- The Washington Times - Friday, June 20, 2003

HARARE, Zimbabwe — Zimbabwe’s opposition leader was released on bail yesterday after two weeks in jail on treason charges, but he was ordered by the court not to call for the overthrow of authoritarian President Robert Mugabe.

Accompanied by his wife and a small throng of supporters, Morgan Tsvangirai left a Harare jail after delivering four cardboard boxes stuffed with 10 million Zimbabwean dollars — about $12,000 — in bail.

Under the conditions of his release, Mr. Tsvangirai is barred from advocating Mr. Mugabe’s removal by what Judge Susan Mavangira termed “violent or other unlawful means.”

Mr. Tsvangirai, the head of the opposition Movement for Democratic Change, was arrested June 6 on treason charges after a week of anti-government strikes that shut down much of the already-fragile economy.

Opposition officials said Mr. Tsvangirai was held in a filthy, overcrowded cell. They vowed to continue their struggle.

“His incarceration has only served to strengthen the people’s resolve to intensify peaceful efforts to tackle the crisis of legitimacy in Zimbabwe,” opposition spokesman Paul Themba Nyathi said.

Mr. Mugabe responded to the protest by sending out security forces to crush street demonstrations. State prosecutors said Mr. Tsvangirai had called on supporters to oust Mr. Mugabe and incited them to violence.

The opposition leader denied the charges, saying he called for peaceful protests to get Mr. Mugabe, 79, to the negotiating table to discuss the nation’s worsening political and economic crisis and his potential retirement after 23 years in power.

Mr. Tsvangirai and two senior opposition officials are already on trial on treason charges, which carries a potential death penalty, on charges of plotting to assassinate Mr. Mugabe two years ago.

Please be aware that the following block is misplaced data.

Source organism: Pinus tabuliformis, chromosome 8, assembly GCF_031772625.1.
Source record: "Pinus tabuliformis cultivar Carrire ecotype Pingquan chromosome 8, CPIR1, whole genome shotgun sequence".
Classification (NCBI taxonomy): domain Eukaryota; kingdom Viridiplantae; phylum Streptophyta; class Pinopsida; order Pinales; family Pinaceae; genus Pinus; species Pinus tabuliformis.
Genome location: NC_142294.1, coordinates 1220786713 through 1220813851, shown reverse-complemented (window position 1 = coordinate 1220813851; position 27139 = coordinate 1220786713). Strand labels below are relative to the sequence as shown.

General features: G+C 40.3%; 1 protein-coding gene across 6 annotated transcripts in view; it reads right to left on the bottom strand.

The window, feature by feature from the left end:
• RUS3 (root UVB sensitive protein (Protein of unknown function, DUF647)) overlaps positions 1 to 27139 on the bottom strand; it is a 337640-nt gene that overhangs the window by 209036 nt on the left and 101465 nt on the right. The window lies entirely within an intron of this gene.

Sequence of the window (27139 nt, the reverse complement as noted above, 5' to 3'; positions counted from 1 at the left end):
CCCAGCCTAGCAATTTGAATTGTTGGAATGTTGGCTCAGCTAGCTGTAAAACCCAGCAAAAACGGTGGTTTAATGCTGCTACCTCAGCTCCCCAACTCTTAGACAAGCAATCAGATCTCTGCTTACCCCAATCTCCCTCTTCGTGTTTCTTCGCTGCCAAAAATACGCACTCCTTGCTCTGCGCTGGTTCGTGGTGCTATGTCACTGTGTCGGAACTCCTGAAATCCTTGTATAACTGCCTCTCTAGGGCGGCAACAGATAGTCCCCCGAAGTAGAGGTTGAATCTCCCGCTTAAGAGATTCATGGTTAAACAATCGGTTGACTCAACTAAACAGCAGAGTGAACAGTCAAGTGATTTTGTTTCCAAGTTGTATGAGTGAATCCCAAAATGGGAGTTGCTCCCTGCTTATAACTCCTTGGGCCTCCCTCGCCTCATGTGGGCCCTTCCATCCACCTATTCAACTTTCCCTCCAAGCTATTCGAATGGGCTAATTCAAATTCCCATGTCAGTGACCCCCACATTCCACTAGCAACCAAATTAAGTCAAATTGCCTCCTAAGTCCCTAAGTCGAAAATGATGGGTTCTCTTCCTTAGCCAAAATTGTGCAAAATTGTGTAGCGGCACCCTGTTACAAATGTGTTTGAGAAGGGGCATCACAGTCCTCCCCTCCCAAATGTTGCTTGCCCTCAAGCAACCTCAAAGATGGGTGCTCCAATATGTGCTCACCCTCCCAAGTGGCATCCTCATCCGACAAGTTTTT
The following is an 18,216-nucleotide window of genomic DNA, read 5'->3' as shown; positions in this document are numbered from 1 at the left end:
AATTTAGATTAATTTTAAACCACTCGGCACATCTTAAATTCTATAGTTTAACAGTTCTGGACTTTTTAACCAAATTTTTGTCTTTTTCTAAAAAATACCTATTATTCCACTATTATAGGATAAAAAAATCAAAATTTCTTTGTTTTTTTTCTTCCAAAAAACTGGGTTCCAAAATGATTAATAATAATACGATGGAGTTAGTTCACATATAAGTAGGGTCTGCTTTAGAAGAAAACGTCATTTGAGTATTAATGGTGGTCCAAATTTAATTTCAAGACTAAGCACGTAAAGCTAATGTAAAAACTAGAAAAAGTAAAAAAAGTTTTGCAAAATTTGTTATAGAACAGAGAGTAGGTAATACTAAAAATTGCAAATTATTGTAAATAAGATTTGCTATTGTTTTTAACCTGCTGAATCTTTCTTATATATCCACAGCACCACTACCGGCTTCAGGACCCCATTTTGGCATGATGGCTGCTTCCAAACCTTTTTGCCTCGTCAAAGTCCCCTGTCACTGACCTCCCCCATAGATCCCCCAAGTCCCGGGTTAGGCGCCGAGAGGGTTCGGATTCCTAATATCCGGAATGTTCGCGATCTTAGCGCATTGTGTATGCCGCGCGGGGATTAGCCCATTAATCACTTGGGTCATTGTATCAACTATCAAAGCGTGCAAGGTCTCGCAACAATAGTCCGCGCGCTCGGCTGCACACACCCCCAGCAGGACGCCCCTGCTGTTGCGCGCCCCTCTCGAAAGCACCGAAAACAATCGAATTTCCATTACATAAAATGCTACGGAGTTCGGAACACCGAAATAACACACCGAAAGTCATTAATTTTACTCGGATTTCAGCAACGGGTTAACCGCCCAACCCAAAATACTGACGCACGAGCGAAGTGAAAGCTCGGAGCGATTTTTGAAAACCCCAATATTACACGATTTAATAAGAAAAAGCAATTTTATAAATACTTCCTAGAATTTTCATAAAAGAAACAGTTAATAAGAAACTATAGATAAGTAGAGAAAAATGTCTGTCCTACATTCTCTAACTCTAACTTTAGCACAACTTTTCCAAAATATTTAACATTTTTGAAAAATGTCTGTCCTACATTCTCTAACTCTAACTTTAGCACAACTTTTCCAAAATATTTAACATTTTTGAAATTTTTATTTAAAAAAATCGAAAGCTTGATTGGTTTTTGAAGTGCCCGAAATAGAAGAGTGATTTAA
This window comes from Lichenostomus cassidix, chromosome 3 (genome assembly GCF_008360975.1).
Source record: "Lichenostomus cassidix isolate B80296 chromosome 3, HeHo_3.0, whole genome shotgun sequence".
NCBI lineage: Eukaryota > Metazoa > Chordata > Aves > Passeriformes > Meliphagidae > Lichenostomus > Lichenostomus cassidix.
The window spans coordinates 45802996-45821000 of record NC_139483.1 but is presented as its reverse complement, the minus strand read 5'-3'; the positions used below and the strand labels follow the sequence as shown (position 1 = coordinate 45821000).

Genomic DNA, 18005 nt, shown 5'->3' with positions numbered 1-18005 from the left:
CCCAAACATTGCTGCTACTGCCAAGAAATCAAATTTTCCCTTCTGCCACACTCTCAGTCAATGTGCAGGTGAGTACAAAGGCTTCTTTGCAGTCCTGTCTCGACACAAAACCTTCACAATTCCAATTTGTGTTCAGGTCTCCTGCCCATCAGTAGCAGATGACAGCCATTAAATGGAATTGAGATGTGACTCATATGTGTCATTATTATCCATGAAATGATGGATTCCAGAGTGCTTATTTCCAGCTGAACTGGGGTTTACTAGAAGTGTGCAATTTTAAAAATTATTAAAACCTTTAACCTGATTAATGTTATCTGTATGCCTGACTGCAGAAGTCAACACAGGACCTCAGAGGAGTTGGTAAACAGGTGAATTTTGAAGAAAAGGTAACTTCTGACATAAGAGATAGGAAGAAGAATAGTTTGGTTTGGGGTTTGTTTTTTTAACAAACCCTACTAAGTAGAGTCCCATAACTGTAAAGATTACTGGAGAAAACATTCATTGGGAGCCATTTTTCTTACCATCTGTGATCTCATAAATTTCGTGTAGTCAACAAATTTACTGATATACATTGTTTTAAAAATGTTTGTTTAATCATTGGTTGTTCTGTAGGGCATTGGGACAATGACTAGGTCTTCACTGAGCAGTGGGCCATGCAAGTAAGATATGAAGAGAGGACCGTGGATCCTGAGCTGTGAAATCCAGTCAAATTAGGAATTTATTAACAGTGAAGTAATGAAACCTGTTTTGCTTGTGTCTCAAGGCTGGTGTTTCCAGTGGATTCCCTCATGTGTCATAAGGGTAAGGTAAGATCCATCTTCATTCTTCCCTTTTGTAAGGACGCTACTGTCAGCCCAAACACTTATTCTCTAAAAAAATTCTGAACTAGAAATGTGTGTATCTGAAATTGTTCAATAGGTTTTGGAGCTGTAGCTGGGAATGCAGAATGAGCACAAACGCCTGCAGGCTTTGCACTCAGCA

The three politicians say they were framed by the government to weaken their party. Mr. Tsvangirai ran against Mr. Mugabe in last year’s elections, which independent observers and a number of foreign government said were marred by state-orchestrated political violence, intimidation and vote-rigging.

The opposition blames Mr. Mugabe for crippling the economy and creating acute shortages of fuel, food, medicine and essential imports. Mass famine was avoided this year only by foreign humanitarian aid.

Zimbabwe’s economy currently is in its worst crisis since independence in 1980 with 269 percent inflation, widespread unemployment and the near-collapse of commercial agriculture since Mr. Mugabe started redistributing 5,000 white-owned farms to black Zimbabweans.

The Crisis in Zimbabwe Coalition, a group of 350 civil organizations, said in a report Thursday the opposition’s objectives in calling the protests earlier this month were not clear and that publicity for it was confusing.

Some of the publicity called for “a final push” to remove Mr. Mugabe. Other fliers said the protests were to bring him to the negotiating table.

The coalition said the opposition “dangerously oversimplified” the protests, leaving many of its supporters with the naive expectation the entrenched government would lay down its arms in a single week of protests.

The opposition has promised more protests.

The coalition said more coordination and better planning was needed in future protests for democratic reform.

It said at least 600 people — including five opposition lawmakers and scores of district party officials — were arrested in the recent crackdown.

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